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Dosimetric characterization of a novel commercial plastic scintillation detector with an MR-Linac

Background: Plastic scintillators have been used as radiation detectors for the past few years, as they are water-equivalent and independent of the dose, dose rate, and angle of incidence. In addition, they are also independent of the presence of a magnetic field and could be used for in vivo dosimetry in an MR-Linac. With the advent of a new commercial scintillation detector, Blue Physics Model 10,its characterization has been performed on an MR-Linac with a view to future applications.

Purpose: To perform the dosimetric characterization and study potential applications of a novel commercial plastic scintillation detector in a MR-Linac.

Methods: Scintillation detector description, calibration procedure, short-term repeatability, dose-response linearity, dose-rate dependence, angular dependence, and temperature dependence have been studied. Percent-depth-dose (PDD) and beam profiles were measured for small fields and a standard field, as well as output factors, for comparison with other PTW detectors: a diamond diode and PinPoint and Semiflex 3D ionization chambers. The suitability of the plastic scintillator for in vivo dosimetry in a magnetic field has also been studied measuring the dose to a point in an anthropomorphic phantom while acquiring MR imaging. This measured dose was compared with that calculated with Monaco planning system and with that measured with a PTW Semiflex 3D chamber, latter without acquiring MR images.

Results: Short-term repeatability presented negligible variations (<0.4%) for 100 and 20 MU. Similar results were obtained for dose-response linearity and dose-rate dependence. A small angular dependence was determined, while the scintillator resulted practically independent of the temperature. PDDs showed excellent agreement except in the build-up region, and calculated penumbras with the profiles given by the scintillator were between the ones obtained with the diamond detector and the Pinpoint ionization chamber. Measured OF with the scintillator were the highest between all detectors,1.26% higher than the value obtained with the microdiamond for the smallest field measured,0.5 × 0.5 cm2.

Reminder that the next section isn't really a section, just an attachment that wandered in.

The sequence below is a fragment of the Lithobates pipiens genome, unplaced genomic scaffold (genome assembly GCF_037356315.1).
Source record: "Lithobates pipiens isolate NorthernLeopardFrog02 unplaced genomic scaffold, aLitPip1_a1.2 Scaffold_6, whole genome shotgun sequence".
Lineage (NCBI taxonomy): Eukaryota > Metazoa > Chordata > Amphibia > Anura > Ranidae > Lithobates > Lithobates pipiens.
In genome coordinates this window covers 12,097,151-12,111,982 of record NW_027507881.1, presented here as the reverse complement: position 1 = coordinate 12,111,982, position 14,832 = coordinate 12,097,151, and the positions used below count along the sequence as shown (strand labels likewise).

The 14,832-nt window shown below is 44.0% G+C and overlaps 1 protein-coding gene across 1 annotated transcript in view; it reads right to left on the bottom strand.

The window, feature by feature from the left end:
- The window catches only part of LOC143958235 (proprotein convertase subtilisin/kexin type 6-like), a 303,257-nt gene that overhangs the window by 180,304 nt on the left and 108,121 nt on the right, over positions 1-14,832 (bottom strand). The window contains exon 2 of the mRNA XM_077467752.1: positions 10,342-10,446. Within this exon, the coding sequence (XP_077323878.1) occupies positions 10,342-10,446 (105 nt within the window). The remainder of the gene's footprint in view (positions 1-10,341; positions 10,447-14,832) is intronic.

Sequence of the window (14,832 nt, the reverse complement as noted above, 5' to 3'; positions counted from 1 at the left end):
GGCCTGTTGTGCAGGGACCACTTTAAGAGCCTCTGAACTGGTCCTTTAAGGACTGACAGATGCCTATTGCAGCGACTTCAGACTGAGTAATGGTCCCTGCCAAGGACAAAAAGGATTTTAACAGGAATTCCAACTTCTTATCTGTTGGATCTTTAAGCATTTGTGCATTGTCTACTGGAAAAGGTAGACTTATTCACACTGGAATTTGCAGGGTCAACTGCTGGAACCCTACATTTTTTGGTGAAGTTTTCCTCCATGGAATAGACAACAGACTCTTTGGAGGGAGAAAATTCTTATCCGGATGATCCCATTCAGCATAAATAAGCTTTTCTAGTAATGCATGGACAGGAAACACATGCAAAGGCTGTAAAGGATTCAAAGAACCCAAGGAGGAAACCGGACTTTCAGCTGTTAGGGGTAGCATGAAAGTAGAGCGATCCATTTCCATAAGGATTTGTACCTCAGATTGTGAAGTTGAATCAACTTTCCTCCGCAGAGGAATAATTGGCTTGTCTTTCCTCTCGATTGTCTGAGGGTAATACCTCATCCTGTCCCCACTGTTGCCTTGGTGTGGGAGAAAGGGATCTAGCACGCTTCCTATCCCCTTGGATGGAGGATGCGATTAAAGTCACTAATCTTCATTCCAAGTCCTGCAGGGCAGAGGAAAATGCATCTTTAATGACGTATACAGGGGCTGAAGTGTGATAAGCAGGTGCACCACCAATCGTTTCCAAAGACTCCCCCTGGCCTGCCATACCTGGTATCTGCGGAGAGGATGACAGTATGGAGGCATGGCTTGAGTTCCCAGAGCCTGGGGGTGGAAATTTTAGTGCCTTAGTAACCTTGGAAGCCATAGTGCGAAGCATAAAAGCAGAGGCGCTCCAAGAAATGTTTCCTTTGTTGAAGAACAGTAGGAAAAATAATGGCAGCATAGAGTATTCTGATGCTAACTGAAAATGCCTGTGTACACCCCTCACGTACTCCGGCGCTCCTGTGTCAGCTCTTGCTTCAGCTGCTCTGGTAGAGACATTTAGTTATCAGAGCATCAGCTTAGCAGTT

Finally, the total dose to a point measured with the scintillator was 0.51% higher compared to that calculated by the planning system.

Conclusion: The Blue Physics model 10 scintillation system showed excellent dosimetric characteristics. Its response independent of the temperature and the presence of a magnetic field make it suitable for in vivo dosimetry in an MR-Linac while acquiring MR images, which could solve the impossibility of performing a dosimetric QA for each adapted plan. Furthermore, its temporal This is an open access article under the terms of the Creative Commons Attribution License, which permits use, distribution and reproduction in any medium, provided the original work is properly cited.

©2023 The Authors. Medical Physics published by Wiley Periodicals LLC on behalf of American Association of Physicists in Medicine.,

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